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Warning issued after second carbon monoxide incident in a week

April 9 2018
Photo courtesy of a member of the public

Photo courtesy of a member of the public

Staffordshire Fire and Rescue Service is calling for residents to review the heating safety in their homes after an elderly woman had a lucky escape.

“The CO readings next to the chimney breast, and our examination of it which found it was in desperate need of maintenance, suggest it was responsible for generating the high levels of this deadly gas. This highlights just how important it is to have your chimney regularly swept."

Jason Richards, Watch Manager

Crews from Newcastle-under-Lyme were called to a home in Honeywall Lane, Madeley, at around 2.15pm on Sunday April 8 after a neighbour raised the alarm.

The neighbour heard the burglar alarm sounding and went to see if the woman, aged 95, was okay. When he entered the house he found the woman sitting in the living room surrounded by thick smoke, he helped her from the property before he and his wife went back in to open all the windows to ventilate the property.

The occupant and her neighbours were taken to Royal Stoke Hospital by ambulance with suspected carbon monoxide (CO) poisoning. It’s believed both of the neighbours were released after being checked over. It is not believed the elderly woman’s condition was life threatening.

Upon investigation crews found a coal fire in the fireplace which was alight, they extinguished this and used carbon monoxide monitoring equipment to check levels within the home. The reading showed over 200 parts per million near the top of the chimney, the maximum (and safe) limit is 35 parts per million over an eight hour period.

Jason Richards, Watch Manager, said: “This was an extremely serious incident which could have so easily resulted in the death of a woman if it wasn’t for the quick thinking actions of her neighbour.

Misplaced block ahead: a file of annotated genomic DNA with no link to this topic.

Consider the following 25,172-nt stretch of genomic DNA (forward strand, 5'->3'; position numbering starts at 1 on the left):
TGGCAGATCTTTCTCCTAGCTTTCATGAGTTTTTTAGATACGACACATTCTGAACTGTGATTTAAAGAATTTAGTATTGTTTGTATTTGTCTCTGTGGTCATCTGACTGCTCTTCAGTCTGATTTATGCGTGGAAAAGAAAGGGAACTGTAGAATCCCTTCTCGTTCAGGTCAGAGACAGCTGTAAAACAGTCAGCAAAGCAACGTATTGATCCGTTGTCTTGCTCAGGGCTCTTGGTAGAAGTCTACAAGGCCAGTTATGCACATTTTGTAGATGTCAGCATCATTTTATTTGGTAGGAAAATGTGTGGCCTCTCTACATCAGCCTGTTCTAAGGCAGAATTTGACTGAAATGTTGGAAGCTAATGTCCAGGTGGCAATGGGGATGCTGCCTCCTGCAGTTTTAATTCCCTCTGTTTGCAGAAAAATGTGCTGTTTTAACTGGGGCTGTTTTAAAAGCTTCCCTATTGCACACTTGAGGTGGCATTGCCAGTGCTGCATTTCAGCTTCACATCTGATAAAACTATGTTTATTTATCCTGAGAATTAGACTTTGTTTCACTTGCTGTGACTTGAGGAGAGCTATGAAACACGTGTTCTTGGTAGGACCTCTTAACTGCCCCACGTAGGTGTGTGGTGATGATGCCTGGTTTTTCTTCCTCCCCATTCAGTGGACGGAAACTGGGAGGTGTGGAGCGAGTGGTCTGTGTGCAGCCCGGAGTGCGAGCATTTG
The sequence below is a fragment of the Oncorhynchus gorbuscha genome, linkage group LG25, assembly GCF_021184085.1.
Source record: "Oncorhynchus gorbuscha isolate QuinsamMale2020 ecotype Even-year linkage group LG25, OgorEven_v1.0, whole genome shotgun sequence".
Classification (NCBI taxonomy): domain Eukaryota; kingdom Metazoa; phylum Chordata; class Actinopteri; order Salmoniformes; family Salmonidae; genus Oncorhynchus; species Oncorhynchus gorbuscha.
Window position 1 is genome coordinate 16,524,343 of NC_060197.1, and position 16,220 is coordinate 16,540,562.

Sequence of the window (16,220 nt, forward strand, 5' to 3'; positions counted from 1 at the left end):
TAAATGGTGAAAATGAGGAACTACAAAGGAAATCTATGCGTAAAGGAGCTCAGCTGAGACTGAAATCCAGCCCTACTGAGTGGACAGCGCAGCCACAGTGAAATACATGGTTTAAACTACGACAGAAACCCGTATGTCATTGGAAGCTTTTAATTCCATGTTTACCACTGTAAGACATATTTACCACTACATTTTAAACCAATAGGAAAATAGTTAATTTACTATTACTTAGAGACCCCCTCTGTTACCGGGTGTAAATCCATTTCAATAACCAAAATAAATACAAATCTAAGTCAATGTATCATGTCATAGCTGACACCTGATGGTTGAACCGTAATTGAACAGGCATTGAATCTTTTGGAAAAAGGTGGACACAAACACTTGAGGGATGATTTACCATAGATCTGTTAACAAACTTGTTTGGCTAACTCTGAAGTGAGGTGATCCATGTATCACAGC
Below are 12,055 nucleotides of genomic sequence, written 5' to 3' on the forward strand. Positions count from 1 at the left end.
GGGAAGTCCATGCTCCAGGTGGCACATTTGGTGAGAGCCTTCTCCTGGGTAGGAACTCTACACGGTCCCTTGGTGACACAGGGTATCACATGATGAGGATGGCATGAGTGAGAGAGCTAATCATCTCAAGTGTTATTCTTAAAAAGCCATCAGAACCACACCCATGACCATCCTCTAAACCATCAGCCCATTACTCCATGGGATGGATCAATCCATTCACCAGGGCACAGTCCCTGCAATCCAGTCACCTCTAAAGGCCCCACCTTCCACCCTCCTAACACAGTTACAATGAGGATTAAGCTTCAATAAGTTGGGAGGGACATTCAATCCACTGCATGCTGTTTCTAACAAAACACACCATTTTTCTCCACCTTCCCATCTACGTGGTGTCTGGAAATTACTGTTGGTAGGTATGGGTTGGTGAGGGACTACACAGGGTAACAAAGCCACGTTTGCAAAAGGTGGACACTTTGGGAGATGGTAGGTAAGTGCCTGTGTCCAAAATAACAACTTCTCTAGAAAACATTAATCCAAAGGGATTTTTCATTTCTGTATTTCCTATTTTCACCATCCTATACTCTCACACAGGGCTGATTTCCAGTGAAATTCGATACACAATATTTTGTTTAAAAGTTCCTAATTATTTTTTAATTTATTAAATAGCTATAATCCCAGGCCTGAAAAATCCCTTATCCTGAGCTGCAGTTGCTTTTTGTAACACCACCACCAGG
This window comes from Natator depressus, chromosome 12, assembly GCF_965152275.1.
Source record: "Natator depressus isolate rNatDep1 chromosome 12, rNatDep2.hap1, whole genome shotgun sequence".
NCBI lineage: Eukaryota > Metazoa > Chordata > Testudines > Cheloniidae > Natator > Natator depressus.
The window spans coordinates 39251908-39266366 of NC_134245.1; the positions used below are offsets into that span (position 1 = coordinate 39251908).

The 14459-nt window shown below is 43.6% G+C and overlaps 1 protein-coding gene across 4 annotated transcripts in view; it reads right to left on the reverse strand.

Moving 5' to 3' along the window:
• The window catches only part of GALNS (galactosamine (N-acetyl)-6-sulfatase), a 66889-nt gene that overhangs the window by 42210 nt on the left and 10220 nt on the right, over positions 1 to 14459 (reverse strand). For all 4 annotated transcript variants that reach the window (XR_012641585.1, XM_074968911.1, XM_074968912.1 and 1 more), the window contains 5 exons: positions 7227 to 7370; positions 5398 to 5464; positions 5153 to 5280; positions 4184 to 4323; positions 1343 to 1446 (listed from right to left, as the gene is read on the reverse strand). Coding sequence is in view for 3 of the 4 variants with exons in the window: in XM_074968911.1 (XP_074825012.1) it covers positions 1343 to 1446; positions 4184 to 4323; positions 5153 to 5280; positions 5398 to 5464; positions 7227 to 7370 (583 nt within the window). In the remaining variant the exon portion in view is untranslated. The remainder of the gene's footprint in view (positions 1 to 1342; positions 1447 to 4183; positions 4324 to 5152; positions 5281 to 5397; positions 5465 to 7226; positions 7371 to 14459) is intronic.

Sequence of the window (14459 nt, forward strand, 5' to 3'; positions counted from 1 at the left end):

“The CO readings next to the chimney breast, and our examination of it which found it was in desperate need of maintenance, suggest it was responsible for generating the high levels of this deadly gas. This highlights just how important it is to have your chimney regularly swept.

“While solid fuel fires and heaters greatly increase your risk of suffering from carbon monoxide poisoning any home with gas connected can be affected so it’s vital to ensure you are protected by having working smoke and carbon monoxide alarms fitted in your property. Sadly, there were none installed in this home.

“The simple fact is that having working smoke and carbon monoxide alarms in your home will alert you to signs of fire or deadly gases early enough to save your life.

“If you suspect that there are increased levels of CO in your home, our advice is to Get Out Stay Out and call 999.

“Those without alarms may not know there is a cause for concern until it is too late - carbon monoxide is an odourless, invisible and silent killer.”

Carbon monoxide (CO) is a colourless, odourless, tasteless, poisonous gas produced by incomplete burning of carbon-based fuels, including gas, oil, wood and coal. Carbon-based fuels are safe to use. It is only when the fuel does not burn properly that excess CO is produced, which is poisonous. When CO enters the body, it prevents the blood from bringing oxygen to cells, tissues, and organs.

For more information about CO please visit our website or call the Community Advice Team on 0800 0241 999.